Decision makers are informed by setting and monitoring spatially measurable attributes by licensees and the province. However, the Haida approach is not perfect. The Haida Nation’s ability to gather information about community lands and cultural features is limited. Western management overrides Haida traditional management in areas where resource use is permitted by BC. This is offset by providing buffer zones for Haida cultural features to protect them from resource exploitation and timber harvest damage. These restrictions allow the Haida to develop a different and adaptive approach to resource management. The lack of enabling legal frameworks that include the sharing of benefits and having a strategic influence on decision-making is a challenge for the successful negotiation of collaborative arrangements.

Haida Gwaii serves as an example of the primacy of relationship building and trust for the implementation of EBM and shared decision-making. While governance is complicated by the local context, it is constantly evolving and is not “one-size-fits-all.” The recognition of Haida cultural features and the shared mandate to monitor and evaluate current logging practices are essential to disrupting the history of colonialism, distrust, and discrimination experienced by the Haida people. The Haida continue to pursue their own path with the Province of BC through a range of strategic and operational agreements, demonstrating that there are many ways to define “community forestry”.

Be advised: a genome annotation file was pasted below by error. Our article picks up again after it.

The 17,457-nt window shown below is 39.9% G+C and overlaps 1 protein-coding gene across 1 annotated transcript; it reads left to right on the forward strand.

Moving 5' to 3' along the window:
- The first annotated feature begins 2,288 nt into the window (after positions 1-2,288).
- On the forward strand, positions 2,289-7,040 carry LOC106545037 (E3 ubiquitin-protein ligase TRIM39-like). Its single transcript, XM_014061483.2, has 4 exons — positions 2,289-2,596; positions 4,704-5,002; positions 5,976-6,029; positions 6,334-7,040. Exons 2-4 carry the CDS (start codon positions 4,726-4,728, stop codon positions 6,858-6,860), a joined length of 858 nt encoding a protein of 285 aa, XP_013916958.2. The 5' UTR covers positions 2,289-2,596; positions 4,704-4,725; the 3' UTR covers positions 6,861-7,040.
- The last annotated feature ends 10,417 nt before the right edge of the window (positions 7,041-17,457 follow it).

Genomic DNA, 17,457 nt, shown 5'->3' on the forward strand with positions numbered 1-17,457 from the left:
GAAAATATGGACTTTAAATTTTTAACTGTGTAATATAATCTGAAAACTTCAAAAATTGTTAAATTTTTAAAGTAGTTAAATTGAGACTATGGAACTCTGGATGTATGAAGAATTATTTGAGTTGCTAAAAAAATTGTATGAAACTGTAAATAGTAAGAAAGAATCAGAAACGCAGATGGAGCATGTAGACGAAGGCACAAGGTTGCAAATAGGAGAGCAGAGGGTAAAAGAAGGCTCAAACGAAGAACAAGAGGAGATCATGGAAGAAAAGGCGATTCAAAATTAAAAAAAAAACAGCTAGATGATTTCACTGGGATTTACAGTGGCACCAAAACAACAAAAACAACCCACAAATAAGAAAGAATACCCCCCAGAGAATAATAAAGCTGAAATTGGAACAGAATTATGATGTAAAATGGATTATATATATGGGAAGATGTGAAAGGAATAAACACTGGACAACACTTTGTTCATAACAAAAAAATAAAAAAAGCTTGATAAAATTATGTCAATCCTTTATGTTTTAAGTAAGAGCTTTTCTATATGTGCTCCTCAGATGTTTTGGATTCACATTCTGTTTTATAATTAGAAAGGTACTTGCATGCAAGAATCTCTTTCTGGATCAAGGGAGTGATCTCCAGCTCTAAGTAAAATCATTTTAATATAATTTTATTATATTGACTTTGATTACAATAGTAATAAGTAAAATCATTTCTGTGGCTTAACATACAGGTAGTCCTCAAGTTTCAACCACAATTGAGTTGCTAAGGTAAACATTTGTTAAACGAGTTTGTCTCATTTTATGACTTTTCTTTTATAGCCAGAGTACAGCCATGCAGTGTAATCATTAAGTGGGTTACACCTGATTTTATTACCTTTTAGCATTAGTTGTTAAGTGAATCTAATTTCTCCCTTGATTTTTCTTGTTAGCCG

Across Canada…

  • In 2021, Community Forests International announced a climate change action collaboration—the Common Ground Project—on the unceded territory of the Mi’kmaq and Wolastoqiyik with the Ulnooweg Development Group, which supports Indigenous initiatives and the Nova Scotia Family Forest Centre.
  • Nova Scotia implemented a pilot project with the Medway Community Forest Cooperative in 2013. On Cape Breton, the Unama’ki Institute of Natural Resources, representing five Mi’kmaq communities, is working with the Province of Nova Scotia on shared governance of the Kluscap Wilderness Area. This is part of a growing trend across Canada to promote Indigenous Protected and Conserved Areas (IPCAs).
  • In New Brunswick, community organizations like the Conservation Council of NB and Falls Brook Centre have promoted community forests for decades. The Upper Miramichi Community Forest Partnership has also made efforts to establish a community forest.
  • The Model Forest of Newfoundland and Labrador promotes partnerships among government, industry, academia, environmental and community organizations to collectively find solutions to promote sustainable forest management. The Innu of Labrador have worked with the province to develop a mutually acceptable ecosystem-based forest management plan, which includes establishing protected areas based on a 2003 interim agreement.
  • An interesting example of innovative forest management and tenure is the Algonquin First Nation of Kitigan Zibi. On their own reserve “common lands,” they focus on the ecology and environment, promoting biodiversity to mitigate climate change. Off reserve, on Québec public lands that are still part of their traditional territory, the Natural Resource and Wildlife Office carries out silvicultural contracts that provide well-paid employment to community members and ensure the Office is financially viable.